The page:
Canada's Parkdale—High Park (Ward 13) city council candidates speak

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Toronto municipal election, 2006


Etobicoke North (Ward 1)
Etobicoke Centre (Ward 3, 4)
Etobicoke—Lakeshore (Ward 5)
York West (Ward 7, 8)
Parkdale—High Park (Ward 13, 14)
Eglinton—Lawrence (Ward 16)
Davenport (Ward 17, 18)
Trinity—Spadina (Ward 19, 20)
St. Paul’s West (Ward 21)
Don Valley West (Ward 25, 26)
Toronto—Danforth (Ward 29, 30)
Beaches—East York (Ward 32)
Don Valley East (Ward 33)
Scarborough—Agincourt (Ward 39, 40)
Scarborough East (Ward 43, 44)
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Monday, October 30, 2006

On November 13, Torontoians will be heading to the polls to vote for their ward's councillor and for mayor. Among Toronto's ridings is Parkdale—High Park (Ward 13). Two candidates responded to Wikinews' requests for an interview. This ward's candidates include Linda Coltman, David Garrick, Greg Hamara, Aleksander Oniszczak, Bill Saundercook (incumbent), and Frances Wdowczyk.

For more information on the election, read Toronto municipal election, 2006.

Linda Coltman

35-year-old Linda Coltman is a consultant and boards member.

Q: Describe the three most important issues in your campaign.

A:
Voter specific engagement (locally) leading to the new implementation of something citizen driven on an annual, in ward basis (& an increased citizenry interest in voting and voter engagement in general).
Identifying the social needs of our wards residents and seeking recommendations to such and working towards great new adventurous ways of addressing same.
Being open to inviting corporate development within our ward through the recognition of our strong cultural heritage and respect of such through a means of encouraging positive address of the social needs of the ward 13 constituency.

Q: What one election issue do you feel is most relevant to your ward in this election?

A: Unifying the ward and increasing civic engagement throughout (increased participation, heightened voter turnout etc.) Unifying the ward by the institution of a comprehensive website accessible by all the ward's residents is a new, innovative potential means of accomplishing such alongside more tried and true methods of encouraging and fostering participation through regular open community consultation and the like.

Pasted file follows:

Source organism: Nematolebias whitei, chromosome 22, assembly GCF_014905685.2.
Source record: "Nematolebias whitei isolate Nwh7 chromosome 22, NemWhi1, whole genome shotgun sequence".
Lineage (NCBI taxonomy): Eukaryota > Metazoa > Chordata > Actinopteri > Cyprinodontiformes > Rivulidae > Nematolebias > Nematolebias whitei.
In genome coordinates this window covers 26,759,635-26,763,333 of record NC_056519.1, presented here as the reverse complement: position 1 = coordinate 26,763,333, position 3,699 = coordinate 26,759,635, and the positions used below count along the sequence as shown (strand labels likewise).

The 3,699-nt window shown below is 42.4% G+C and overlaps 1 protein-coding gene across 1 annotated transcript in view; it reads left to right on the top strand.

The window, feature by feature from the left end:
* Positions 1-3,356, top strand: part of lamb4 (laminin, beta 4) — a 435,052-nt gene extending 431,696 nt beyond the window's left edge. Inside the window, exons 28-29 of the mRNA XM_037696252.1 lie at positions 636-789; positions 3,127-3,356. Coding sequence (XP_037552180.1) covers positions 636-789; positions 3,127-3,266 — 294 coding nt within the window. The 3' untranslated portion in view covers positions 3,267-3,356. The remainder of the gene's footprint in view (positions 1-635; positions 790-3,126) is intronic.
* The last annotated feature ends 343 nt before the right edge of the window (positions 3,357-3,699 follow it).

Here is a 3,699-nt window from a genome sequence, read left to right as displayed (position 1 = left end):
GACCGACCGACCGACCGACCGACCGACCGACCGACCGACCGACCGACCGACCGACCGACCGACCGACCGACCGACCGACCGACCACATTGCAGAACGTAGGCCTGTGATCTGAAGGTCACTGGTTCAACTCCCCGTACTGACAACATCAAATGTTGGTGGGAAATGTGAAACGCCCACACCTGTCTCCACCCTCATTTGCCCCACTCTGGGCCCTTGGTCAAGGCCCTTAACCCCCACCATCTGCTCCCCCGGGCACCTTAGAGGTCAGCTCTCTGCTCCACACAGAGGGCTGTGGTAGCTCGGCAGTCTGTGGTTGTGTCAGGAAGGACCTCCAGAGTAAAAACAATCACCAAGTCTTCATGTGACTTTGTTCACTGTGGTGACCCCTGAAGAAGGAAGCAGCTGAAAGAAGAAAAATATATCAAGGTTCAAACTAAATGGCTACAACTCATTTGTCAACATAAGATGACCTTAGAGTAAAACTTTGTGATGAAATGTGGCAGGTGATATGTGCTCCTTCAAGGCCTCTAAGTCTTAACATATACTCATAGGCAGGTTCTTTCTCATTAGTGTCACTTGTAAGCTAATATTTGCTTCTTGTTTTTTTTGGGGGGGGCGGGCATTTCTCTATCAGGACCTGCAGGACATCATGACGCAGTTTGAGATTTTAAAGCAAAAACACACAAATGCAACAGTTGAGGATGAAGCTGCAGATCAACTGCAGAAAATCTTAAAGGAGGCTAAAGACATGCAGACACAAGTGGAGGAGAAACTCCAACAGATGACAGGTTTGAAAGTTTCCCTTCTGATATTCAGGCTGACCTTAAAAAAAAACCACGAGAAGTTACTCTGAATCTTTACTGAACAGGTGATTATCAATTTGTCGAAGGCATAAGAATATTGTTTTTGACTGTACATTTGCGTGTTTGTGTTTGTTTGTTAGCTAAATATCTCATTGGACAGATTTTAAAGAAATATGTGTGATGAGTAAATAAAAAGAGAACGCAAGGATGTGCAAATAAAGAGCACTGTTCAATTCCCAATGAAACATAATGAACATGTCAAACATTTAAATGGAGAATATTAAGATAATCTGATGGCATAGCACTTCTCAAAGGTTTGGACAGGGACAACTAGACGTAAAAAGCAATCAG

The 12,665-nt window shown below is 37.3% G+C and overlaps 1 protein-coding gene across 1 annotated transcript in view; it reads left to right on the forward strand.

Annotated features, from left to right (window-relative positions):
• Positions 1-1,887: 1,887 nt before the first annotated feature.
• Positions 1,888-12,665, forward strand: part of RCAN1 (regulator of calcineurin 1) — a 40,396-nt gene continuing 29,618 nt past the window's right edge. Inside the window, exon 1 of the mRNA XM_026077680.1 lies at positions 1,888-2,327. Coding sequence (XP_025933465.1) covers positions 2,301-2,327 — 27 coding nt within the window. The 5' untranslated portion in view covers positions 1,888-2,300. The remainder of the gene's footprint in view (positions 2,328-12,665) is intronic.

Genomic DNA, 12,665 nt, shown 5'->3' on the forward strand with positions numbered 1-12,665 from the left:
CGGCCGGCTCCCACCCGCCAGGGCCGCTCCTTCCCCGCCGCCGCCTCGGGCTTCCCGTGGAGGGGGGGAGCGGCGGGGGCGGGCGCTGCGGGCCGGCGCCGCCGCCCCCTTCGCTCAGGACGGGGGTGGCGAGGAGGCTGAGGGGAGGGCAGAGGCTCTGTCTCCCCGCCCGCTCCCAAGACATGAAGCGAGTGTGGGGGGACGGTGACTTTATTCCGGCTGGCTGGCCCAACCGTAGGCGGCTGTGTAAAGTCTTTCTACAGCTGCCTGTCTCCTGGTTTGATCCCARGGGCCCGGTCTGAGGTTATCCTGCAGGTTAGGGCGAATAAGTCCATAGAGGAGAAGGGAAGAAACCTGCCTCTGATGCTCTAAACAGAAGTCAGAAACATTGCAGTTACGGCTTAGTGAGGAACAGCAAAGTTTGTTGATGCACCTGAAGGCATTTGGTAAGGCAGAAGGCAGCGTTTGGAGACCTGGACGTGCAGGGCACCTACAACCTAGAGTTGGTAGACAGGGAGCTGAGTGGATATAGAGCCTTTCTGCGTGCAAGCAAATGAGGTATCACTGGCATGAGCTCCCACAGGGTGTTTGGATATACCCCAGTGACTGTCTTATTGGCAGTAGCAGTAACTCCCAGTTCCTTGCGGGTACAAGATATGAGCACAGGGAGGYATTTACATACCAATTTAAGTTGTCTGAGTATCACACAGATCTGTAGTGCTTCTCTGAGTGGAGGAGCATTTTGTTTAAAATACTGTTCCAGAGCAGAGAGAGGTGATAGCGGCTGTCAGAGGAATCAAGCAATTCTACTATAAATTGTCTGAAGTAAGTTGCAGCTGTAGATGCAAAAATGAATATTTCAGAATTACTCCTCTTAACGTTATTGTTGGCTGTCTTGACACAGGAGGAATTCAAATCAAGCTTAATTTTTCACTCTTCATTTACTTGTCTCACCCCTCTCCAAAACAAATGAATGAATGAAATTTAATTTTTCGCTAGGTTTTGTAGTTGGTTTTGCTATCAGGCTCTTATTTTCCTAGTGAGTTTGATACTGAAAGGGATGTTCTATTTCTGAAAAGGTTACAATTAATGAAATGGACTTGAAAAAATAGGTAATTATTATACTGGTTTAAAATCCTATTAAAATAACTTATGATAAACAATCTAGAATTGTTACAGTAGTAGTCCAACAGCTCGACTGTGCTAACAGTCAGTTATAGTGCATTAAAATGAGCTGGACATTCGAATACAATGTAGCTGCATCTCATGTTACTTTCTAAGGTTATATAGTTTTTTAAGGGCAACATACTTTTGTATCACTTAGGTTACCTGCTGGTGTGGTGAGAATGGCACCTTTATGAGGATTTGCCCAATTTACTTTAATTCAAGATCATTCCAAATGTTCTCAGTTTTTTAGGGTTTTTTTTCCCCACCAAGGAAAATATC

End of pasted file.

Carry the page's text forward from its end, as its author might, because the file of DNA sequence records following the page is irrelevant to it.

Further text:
Q: Why have you chosen to involve yourself in the political process?

A: To pay equity to all issues and too to bring a different kind of representation to this ward.

Q: Why do you want to represent this particular ward on council?

A: To represent the multiplicity of its diversity, which differs from that of other wards.
Too, this ward has been my home for 20+ years and I have been actively involved within such throughout, as such I feel well suited to representing the people living and working within and further engaging with them to identify their needs, thoughts, wants etc. and seeking to foster positive interactions and growth within this, my home ward, in keeping and adhering to the diversity of the wards constituents.

Q: How are you currently involved in the community?

A: As a leader and a participant within many community groups I currently spend and have spent much of the past two decades alongside the constituency working to address, react to and seek democratic solutions to the ward's needs. As a member of multiple local Boards, Committees, Executives and community groups, I strive to keep abreast of issues through continual personal interaction with the residents and too through multimedia sources.

Q: Which council decision (since the 2003 election) do you feel the city/your ward should be most proud of, and which was least desirable?

A: As far most proud of, there are multiple to choose from in respect to the total City perspective however, the May 2004 Implementation of pesticide bylaw in which Council decided on an implementation schedule for phasing in full enforcement of the bylaw is a decision that our incumbent councilor voted on behalf of the ward 13 constituents behalf in support of the pesticide ban and one that is of great importance on our ward level as citizen engagement in respect to environmental issues is strong within and listening to and supporting the opinions of the local citizenry is, in my belief, one of the key aspects to promoting further and increased citizen engagement in respect to all issues brought forth for discussion to City Council.